Sunflower and Pea Shoots

Growing shoots indoors is one of the best ways to get fresh greens all year long. Shoots can be grown outside but where they really shine is indoors during the colder months, when you aren't able to enjoy fresh greens from your garden.  

Shoots are basically just baby plants that are snipped off at the base when they have only a few leaves. The basics of growing shoots are very similar to my previous blog post on starting vegetable transplants. The great thing about growing shoots is that you are growing them for a short time period so there is no need for supplemental lighting; even darker rooms with not much sunlight work fine. 

To start growing shoots you will need containers or trays to hold soil and a good potting mix or soilless medium. Follow the same steps for soil prep from my previous blog, mixing your potting mix with water, making sure to soak up all the moisture. You will only need about one to two inches of soil in your growing tray or container. Before sowing your seeds, soak the seeds in cool water for about 12 hours. This will speed up the germination time.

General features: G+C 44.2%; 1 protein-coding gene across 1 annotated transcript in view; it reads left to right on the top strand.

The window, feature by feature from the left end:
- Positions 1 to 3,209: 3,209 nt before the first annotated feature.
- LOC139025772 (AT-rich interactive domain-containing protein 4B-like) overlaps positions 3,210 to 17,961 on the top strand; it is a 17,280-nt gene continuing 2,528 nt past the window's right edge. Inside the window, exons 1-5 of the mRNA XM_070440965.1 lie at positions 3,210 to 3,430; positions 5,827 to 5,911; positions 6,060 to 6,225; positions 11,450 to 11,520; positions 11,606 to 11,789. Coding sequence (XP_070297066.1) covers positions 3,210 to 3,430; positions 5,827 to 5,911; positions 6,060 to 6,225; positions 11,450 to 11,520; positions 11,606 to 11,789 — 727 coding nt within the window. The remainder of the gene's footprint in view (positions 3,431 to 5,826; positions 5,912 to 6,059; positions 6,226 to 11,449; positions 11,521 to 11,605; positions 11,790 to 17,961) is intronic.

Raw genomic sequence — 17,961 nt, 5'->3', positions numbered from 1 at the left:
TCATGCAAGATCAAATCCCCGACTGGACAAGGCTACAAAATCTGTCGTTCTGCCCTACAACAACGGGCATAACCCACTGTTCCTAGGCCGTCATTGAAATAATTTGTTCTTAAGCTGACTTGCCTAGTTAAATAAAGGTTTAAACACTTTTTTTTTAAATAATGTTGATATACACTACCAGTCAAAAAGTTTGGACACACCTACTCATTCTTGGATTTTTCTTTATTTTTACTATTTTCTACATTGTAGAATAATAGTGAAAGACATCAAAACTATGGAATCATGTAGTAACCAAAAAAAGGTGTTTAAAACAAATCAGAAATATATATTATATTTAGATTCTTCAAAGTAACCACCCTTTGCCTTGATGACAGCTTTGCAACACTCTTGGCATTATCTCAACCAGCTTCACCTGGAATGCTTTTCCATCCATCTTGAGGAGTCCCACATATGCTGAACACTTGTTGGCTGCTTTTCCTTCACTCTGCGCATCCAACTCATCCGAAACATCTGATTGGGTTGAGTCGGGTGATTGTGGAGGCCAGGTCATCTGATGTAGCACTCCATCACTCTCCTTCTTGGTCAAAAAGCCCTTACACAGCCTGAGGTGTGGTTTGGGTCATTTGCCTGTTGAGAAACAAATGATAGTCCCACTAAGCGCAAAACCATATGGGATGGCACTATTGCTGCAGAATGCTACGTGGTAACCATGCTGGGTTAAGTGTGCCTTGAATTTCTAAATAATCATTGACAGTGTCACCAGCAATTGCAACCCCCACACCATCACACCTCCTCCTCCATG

Next, you will be sowing seeds on top of the soil mix. This process is different than growing transplants for out in the garden. You want to pack a nice amount of seed in a tight space. We are aiming for a small forest of little seedlings (think Chia Pet) that can be chopped down with scissors. One to two cups of seeds per 10-inch-by-20-inch growing tray is a generally a good amount to use. Adjust your amounts for smaller recycled trays or dishes. Make sure the growing tray/container has drainage holes and to use a watertight drip tray below your container to catch water runoff. 

Finally, cover your seeds with a clear dome lid or wet newspaper to hold in moisture. Remove the lid or the newspaper when the seeds begin to germinate. Move the plants to a sunny window once they have germinated. Use a spray bottle to mist your plants when needed. Harvest pea shoots when they are about two to four inches tall and have two sets of leaves on them. Harvest sunflower shoots at about two to four inches, when they have their first two leaves (seed leaves), before their first set of true leaves develop. Both types of shoots should be washed and then dried off with a paper towel or spun dry with a salad spinner. Store the shoots in your refrigerator in a sealed plastic bag or container.

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